Chess: A fine return by the hustler

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The Independent Culture
AFTER a string of poor results, Julian Hodgson returned to form in the German spa of Bad Woerishofen last week, sharing first place in a strong open tournament.

Hodgson's style is well suited to open events, as he has shown by amassing huge scores in British championships in recent years. Revelling in messy positions, he is particularly effective in scoring wins against moderate opposition.

Today's game from Germany is a good example of Hodgson's grandmasterly hustling. From an opening variation reputed to leave Black with a slight disadvantage and a lifeless position, he creates complications by accepting further weaknesses in exchange for attacking chances of his own. Confused by a number of superficially attractive options, White neglected to castle and soon faced a devastating attack.

The popular 2. c3 system against the Sicilian would be out of business if Black could solve his problems with 4 . . . e5. Black's plan is to meet 7. dxe5 with 7 . . . Qxd1+ 8. Kxd1 Bg4 (or Bf5) with 0-0-0 and Bc5 to come. White is hard-pressed to hold his extra pawn and also finds his king coming under attack.

After 7. Nc3, however, Black must concede the bishop pair in an open position. 9 . . . e4 is the best chance to limit the effectiveness of the bishops (9 . . . exd4 10. Nxd4 Nxd4 11. Qxd4 Qxd4 12. Bxd4 leaves Black with a miserable game), but White's position is still preferable.

After chasing Black's queen around - and even threatening to win it with 17. Bb4 - White could be excused for believing he had a strong initiative, but Hodgson's fightback begins with 17 . . . Be6] Taking the pawn with 18. Bxe6 fxe6 19. Rxe6 leaves Black in charge after 19 . . . Nd5 20. Bd4 Qc8 with Nf4 or Qg4 to follow. Schmittdiel decided to hunt down the other black pawn with 18. Rd4, but Hodgson's 20 . . . Qc6] and 21 . . . Qc5] trapped the white king in the centre.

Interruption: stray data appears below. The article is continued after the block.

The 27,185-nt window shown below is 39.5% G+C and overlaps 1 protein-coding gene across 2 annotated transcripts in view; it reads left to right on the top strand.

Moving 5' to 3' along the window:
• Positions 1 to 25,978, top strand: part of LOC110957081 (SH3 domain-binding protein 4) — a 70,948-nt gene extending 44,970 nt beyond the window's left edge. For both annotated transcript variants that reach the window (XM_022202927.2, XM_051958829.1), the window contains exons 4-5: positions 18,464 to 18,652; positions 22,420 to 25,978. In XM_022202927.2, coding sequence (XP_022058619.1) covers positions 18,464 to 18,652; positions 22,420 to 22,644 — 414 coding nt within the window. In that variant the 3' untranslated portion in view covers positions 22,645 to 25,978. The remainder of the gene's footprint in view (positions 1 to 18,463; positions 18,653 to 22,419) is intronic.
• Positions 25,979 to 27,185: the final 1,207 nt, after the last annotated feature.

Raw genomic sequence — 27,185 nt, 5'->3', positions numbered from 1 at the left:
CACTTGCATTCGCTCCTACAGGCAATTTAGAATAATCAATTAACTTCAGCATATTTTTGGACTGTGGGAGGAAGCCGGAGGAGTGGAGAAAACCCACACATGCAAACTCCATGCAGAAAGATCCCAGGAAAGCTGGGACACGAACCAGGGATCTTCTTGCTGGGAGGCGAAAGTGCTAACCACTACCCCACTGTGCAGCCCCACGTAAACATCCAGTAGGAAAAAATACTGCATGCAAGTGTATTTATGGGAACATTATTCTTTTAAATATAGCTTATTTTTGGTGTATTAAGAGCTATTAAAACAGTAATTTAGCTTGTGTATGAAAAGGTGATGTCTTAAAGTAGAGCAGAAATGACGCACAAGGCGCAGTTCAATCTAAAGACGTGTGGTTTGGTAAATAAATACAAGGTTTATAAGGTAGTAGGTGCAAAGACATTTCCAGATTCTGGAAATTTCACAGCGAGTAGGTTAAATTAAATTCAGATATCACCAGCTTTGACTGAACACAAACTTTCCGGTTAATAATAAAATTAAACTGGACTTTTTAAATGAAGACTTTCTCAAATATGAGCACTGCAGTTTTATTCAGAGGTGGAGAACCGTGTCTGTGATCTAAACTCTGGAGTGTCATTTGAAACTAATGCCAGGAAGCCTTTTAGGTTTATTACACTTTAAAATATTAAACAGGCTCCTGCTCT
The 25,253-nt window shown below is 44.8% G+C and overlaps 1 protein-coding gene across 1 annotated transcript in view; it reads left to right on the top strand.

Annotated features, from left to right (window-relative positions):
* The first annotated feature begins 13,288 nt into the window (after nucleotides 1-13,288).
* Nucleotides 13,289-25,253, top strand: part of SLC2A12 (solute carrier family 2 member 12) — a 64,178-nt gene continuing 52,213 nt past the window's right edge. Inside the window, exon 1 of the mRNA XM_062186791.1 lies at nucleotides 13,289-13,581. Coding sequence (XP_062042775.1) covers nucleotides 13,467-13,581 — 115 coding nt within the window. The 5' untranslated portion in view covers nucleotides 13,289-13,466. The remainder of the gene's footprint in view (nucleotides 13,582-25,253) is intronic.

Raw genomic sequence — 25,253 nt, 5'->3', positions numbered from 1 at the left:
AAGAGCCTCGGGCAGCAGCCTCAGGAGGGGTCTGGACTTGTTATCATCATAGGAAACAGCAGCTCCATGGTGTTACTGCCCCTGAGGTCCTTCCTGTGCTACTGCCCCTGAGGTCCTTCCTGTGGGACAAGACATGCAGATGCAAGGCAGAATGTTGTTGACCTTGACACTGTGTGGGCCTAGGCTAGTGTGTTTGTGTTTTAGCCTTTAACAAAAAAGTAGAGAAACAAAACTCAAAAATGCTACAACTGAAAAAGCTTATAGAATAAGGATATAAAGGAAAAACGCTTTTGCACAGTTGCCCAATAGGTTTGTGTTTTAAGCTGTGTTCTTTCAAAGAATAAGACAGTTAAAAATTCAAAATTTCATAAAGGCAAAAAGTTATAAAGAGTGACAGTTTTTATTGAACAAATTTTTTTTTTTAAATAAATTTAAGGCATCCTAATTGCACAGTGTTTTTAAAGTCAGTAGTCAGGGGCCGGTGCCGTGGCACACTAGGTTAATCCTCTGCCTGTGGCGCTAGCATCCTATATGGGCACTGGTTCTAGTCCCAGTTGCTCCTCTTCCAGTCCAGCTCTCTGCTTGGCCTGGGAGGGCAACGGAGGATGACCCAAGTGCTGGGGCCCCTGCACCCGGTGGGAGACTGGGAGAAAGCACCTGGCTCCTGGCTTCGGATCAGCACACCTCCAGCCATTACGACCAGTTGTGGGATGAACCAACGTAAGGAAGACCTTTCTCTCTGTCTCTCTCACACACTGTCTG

By move 27, White was begging for a draw by repetition, but Hodgson's queen embarked on a neat pendulum swing from b6 to h6 to a6 then back to b6, before swooping down to g1 to create more problems. As time-trouble approached, White let his rook be shut out of the game on g5, after which he could scarcely hope to defend his king against the black major pieces.

38 . . . Re8] was a difficult move to meet with White's flag ready to fall. 39. Qc4?? was a blunder, but his game was lost anyway. After 39. Rg1 Qb2 40. Bd4 Nxd4 41. Qxd4 Qe2+ White falls apart quickly.

White: Schmittdiel

Black: Hodgson

1 e4 c5

2 c3 d5

3 exd5 Qxd5

4 d4 e5

5 Nf3 cxd4

6 cxd4 Nc6

7 Nc3 Bb4

8 Bd2 Bxc3

9 Bxc3 e4

10 Ne5 Nxe5

11 dxe5 Ne7

12 Qe2 0-0

13 Rd1 Qc6

14 Rd6 Qa4

15 b3 Qa3

16 Qd2 Qc5

17 Bc4 Be6

18 Rd4 Nf5

19 Rxe4 Rfd8

20 Qb2 Qc6

21 f3 Qc5

22 Ke2 Bd5

23 Bxd5 Qxd5

24 Rc1 Rac8

25 Be1 Qb5+

26 Kf2 Qb6+

27 Ke2 Qh6

28 Rxc8 Rxc8

29 h4 Qa6+

30 Kf2 Qb6+

31 Ke2 Qg1

32 Bf2 Qxg2

33 Rg4 Qh2

34 Kd3 h5

35 Rg5 Qf4

36 Qe2 Qc1

37 Ke4 g6

38 Qd3 Re8

39 Qc4 Nd6+

White resigns

In a postscript to the Linares tournament, a German newspaper reports that the video of the Polgar-Kasparov incident revealed six consecutive frames of non-contact between Kasparov's hand and his knight, which seems to confirm that he did, albeit unwittingly, take a move back. A price of 150m pesetas (pounds 80,000) has been asked for television rights.